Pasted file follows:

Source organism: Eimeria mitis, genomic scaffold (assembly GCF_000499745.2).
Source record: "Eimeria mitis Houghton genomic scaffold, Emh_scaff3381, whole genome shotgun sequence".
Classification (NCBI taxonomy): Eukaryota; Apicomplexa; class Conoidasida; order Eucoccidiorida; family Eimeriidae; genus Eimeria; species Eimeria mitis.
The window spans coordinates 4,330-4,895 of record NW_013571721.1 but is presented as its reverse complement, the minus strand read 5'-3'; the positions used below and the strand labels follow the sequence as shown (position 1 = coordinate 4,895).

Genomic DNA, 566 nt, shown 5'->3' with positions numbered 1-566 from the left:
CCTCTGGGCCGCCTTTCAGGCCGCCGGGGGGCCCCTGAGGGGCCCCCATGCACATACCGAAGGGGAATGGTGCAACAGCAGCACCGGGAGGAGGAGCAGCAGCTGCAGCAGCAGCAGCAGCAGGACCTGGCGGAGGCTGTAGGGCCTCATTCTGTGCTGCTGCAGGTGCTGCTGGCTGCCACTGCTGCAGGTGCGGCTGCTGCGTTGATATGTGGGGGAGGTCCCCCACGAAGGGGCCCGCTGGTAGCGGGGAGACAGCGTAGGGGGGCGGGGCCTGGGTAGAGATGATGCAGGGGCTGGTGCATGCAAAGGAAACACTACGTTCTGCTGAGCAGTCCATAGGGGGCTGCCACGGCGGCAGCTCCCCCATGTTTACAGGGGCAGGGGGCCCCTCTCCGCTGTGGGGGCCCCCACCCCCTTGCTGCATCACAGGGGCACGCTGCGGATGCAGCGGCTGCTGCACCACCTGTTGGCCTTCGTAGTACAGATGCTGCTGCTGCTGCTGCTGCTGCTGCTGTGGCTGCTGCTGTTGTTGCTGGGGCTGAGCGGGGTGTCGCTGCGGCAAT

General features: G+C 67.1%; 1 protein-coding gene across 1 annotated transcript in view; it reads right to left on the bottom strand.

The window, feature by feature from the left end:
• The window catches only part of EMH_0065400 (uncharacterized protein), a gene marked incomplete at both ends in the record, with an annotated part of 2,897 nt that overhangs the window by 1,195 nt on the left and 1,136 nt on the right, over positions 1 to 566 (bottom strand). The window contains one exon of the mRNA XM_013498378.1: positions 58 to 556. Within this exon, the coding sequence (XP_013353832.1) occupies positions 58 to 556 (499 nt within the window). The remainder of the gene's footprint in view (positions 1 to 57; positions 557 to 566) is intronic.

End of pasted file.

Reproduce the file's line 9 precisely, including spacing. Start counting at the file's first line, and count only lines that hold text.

• The window catches only part of EMH_0065400 (uncharacterized protein), a gene marked incomplete at both ends in the record, with an annotated part of 2,897 nt that overhangs the window by 1,195 nt on the left and 1,136 nt on the right, over positions 1 to 566 (bottom strand). The window contains one exon of the mRNA XM_013498378.1: positions 58 to 556. Within this exon, the coding sequence (XP_013353832.1) occupies positions 58 to 556 (499 nt within the window). The remainder of the gene's footprint in view (positions 1 to 57; positions 557 to 566) is intronic.